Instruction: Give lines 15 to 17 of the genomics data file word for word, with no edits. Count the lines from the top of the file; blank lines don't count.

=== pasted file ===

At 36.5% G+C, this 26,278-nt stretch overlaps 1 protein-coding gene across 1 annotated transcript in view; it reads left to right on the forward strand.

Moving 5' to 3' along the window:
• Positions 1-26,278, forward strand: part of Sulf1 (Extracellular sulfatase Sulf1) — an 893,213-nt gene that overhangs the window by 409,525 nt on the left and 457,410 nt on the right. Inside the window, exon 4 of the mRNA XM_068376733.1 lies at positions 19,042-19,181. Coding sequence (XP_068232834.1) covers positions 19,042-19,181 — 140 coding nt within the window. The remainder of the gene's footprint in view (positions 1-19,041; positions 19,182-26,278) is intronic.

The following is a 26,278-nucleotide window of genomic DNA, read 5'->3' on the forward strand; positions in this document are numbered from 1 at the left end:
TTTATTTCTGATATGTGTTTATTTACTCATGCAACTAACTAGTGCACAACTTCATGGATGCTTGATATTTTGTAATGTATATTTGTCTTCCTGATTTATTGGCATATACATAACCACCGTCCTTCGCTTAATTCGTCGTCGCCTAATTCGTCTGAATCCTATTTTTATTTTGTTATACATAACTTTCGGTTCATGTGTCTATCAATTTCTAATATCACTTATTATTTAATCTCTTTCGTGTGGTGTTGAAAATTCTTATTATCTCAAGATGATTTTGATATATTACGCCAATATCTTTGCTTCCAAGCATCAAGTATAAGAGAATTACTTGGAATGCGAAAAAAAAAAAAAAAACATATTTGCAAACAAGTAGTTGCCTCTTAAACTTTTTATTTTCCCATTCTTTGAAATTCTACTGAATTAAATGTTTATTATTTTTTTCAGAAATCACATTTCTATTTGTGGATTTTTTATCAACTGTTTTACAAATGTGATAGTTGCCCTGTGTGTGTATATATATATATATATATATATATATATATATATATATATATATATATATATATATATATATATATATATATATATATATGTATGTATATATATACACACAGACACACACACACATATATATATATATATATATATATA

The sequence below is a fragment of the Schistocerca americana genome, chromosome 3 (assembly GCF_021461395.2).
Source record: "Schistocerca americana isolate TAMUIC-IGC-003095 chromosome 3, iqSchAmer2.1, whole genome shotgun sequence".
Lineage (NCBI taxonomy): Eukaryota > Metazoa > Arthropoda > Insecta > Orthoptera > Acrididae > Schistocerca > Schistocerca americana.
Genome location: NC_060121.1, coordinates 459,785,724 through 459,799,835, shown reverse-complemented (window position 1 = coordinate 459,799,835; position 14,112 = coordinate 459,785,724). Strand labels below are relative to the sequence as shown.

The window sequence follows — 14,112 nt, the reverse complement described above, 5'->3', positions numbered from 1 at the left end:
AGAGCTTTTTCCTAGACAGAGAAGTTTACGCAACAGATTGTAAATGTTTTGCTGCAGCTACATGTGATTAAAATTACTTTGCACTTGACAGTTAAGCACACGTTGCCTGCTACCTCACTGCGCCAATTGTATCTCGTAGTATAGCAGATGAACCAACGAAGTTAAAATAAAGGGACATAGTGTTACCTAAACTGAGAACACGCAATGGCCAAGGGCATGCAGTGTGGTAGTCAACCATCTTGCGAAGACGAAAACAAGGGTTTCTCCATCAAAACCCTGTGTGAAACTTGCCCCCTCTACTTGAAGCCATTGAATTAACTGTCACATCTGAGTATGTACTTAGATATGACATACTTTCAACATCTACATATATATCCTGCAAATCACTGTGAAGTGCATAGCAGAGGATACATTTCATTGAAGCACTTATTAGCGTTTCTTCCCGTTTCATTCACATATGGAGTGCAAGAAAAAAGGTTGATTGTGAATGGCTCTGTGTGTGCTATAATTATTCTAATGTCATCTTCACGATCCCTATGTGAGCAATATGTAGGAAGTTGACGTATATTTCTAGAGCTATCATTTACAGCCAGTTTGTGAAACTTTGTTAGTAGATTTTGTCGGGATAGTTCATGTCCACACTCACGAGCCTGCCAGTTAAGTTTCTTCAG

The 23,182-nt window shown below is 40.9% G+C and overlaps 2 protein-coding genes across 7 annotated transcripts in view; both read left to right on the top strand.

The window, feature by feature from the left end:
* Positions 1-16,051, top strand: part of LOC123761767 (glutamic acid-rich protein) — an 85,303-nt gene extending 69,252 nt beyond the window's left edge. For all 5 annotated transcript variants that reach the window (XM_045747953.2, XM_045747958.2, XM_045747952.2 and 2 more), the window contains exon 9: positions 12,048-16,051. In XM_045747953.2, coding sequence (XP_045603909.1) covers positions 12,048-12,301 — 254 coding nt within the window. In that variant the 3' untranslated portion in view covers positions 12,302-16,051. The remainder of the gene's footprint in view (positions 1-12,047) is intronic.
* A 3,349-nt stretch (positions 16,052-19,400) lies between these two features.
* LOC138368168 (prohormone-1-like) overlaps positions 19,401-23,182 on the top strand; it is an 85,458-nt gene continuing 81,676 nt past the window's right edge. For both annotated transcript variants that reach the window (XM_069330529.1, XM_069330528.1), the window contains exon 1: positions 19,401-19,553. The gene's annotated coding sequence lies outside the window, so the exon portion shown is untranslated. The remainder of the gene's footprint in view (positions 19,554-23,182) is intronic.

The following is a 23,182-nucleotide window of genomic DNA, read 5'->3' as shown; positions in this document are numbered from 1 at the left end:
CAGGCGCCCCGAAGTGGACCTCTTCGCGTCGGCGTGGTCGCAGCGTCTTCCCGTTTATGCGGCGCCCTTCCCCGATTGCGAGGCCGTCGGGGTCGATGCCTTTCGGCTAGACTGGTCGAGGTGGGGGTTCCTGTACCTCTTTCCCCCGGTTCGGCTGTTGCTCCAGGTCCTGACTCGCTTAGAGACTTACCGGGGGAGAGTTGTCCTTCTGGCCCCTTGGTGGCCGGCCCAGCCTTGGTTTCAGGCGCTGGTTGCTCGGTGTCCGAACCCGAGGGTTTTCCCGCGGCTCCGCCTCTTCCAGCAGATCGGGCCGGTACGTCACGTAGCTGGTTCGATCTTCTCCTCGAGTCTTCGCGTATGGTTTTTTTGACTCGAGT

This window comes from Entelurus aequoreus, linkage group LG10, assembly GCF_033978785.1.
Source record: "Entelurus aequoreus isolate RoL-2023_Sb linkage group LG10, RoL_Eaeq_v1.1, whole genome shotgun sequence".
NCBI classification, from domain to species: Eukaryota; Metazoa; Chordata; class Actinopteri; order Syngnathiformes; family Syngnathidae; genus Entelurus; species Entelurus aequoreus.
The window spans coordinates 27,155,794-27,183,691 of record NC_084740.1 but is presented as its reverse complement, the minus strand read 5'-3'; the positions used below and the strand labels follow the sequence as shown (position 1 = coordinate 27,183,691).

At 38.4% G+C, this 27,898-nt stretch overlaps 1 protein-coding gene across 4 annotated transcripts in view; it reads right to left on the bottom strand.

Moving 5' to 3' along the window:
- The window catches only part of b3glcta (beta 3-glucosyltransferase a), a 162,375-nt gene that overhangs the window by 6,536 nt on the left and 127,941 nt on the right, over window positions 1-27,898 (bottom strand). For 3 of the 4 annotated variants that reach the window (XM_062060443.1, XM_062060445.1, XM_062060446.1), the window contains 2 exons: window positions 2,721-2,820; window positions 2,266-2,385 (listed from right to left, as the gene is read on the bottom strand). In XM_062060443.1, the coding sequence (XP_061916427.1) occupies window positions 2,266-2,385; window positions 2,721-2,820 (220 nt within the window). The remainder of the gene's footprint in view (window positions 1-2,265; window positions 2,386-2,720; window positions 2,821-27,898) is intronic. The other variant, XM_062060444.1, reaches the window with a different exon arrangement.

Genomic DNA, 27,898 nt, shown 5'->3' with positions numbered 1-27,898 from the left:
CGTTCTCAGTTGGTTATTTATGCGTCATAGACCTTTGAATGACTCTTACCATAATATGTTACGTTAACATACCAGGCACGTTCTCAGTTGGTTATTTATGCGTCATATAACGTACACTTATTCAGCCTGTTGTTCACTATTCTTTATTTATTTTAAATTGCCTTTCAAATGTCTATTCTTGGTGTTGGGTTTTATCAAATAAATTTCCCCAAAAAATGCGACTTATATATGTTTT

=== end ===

* A 3,349-nt stretch (positions 16,052-19,400) lies between these two features.
* LOC138368168 (prohormone-1-like) overlaps positions 19,401-23,182 on the top strand; it is an 85,458-nt gene continuing 81,676 nt past the window's right edge. For both annotated transcript variants that reach the window (XM_069330529.1, XM_069330528.1), the window contains exon 1: positions 19,401-19,553. The gene's annotated coding sequence lies outside the window, so the exon portion shown is untranslated. The remainder of the gene's footprint in view (positions 19,554-23,182) is intronic.

The following is a 23,182-nucleotide window of genomic DNA, read 5'->3' as shown; positions in this document are numbered from 1 at the left end: